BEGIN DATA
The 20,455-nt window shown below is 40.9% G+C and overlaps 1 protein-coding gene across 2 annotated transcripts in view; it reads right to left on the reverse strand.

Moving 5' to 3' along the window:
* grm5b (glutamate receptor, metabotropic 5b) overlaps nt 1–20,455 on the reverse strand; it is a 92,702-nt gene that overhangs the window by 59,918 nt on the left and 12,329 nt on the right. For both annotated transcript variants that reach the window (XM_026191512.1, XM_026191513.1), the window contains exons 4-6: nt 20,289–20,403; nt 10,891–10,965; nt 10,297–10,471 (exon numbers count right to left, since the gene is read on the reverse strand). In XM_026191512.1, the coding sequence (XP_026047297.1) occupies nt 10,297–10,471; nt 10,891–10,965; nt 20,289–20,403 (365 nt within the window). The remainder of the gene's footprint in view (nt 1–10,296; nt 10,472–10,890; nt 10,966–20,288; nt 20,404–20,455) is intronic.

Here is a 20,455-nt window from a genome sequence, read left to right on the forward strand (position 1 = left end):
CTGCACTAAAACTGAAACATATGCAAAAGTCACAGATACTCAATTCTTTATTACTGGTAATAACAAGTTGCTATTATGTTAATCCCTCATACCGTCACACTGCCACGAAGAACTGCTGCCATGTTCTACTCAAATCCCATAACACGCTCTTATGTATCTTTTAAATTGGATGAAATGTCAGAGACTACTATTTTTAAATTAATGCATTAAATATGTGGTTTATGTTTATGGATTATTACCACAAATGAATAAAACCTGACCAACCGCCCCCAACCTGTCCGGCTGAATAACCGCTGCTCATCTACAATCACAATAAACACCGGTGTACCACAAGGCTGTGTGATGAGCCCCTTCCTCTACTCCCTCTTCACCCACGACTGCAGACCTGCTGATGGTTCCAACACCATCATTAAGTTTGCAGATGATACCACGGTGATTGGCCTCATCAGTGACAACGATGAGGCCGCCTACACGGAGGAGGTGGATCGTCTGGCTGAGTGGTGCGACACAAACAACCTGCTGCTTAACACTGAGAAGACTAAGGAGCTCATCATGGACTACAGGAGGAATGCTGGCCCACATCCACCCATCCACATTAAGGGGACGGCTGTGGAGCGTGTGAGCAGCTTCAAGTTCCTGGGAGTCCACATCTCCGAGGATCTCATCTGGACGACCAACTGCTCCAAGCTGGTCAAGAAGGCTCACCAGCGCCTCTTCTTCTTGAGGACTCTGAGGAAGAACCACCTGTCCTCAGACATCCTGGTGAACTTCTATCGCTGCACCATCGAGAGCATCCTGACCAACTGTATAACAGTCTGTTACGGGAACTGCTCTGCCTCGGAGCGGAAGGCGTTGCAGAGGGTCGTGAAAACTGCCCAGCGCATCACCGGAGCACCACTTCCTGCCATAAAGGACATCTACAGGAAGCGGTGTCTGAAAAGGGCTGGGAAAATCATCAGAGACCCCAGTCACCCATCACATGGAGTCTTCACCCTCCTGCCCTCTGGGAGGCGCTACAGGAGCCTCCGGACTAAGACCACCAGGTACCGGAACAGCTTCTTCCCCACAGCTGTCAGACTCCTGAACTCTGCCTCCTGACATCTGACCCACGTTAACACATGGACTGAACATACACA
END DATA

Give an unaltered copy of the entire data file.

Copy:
The 20,455-nt window shown below is 40.9% G+C and overlaps 1 protein-coding gene across 2 annotated transcripts in view; it reads right to left on the reverse strand.

Moving 5' to 3' along the window:
* grm5b (glutamate receptor, metabotropic 5b) overlaps nt 1–20,455 on the reverse strand; it is a 92,702-nt gene that overhangs the window by 59,918 nt on the left and 12,329 nt on the right. For both annotated transcript variants that reach the window (XM_026191512.1, XM_026191513.1), the window contains exons 4-6: nt 20,289–20,403; nt 10,891–10,965; nt 10,297–10,471 (exon numbers count right to left, since the gene is read on the reverse strand). In XM_026191512.1, the coding sequence (XP_026047297.1) occupies nt 10,297–10,471; nt 10,891–10,965; nt 20,289–20,403 (365 nt within the window). The remainder of the gene's footprint in view (nt 1–10,296; nt 10,472–10,890; nt 10,966–20,288; nt 20,404–20,455) is intronic.

Here is a 20,455-nt window from a genome sequence, read left to right on the forward strand (position 1 = left end):
CTGCACTAAAACTGAAACATATGCAAAAGTCACAGATACTCAATTCTTTATTACTGGTAATAACAAGTTGCTATTATGTTAATCCCTCATACCGTCACACTGCCACGAAGAACTGCTGCCATGTTCTACTCAAATCCCATAACACGCTCTTATGTATCTTTTAAATTGGATGAAATGTCAGAGACTACTATTTTTAAATTAATGCATTAAATATGTGGTTTATGTTTATGGATTATTACCACAAATGAATAAAACCTGACCAACCGCCCCCAACCTGTCCGGCTGAATAACCGCTGCTCATCTACAATCACAATAAACACCGGTGTACCACAAGGCTGTGTGATGAGCCCCTTCCTCTACTCCCTCTTCACCCACGACTGCAGACCTGCTGATGGTTCCAACACCATCATTAAGTTTGCAGATGATACCACGGTGATTGGCCTCATCAGTGACAACGATGAGGCCGCCTACACGGAGGAGGTGGATCGTCTGGCTGAGTGGTGCGACACAAACAACCTGCTGCTTAACACTGAGAAGACTAAGGAGCTCATCATGGACTACAGGAGGAATGCTGGCCCACATCCACCCATCCACATTAAGGGGACGGCTGTGGAGCGTGTGAGCAGCTTCAAGTTCCTGGGAGTCCACATCTCCGAGGATCTCATCTGGACGACCAACTGCTCCAAGCTGGTCAAGAAGGCTCACCAGCGCCTCTTCTTCTTGAGGACTCTGAGGAAGAACCACCTGTCCTCAGACATCCTGGTGAACTTCTATCGCTGCACCATCGAGAGCATCCTGACCAACTGTATAACAGTCTGTTACGGGAACTGCTCTGCCTCGGAGCGGAAGGCGTTGCAGAGGGTCGTGAAAACTGCCCAGCGCATCACCGGAGCACCACTTCCTGCCATAAAGGACATCTACAGGAAGCGGTGTCTGAAAAGGGCTGGGAAAATCATCAGAGACCCCAGTCACCCATCACATGGAGTCTTCACCCTCCTGCCCTCTGGGAGGCGCTACAGGAGCCTCCGGACTAAGACCACCAGGTACCGGAACAGCTTCTTCCCCACAGCTGTCAGACTCCTGAACTCTGCCTCCTGACATCTGACCCACGTTAACACATGGACTGAACATACACA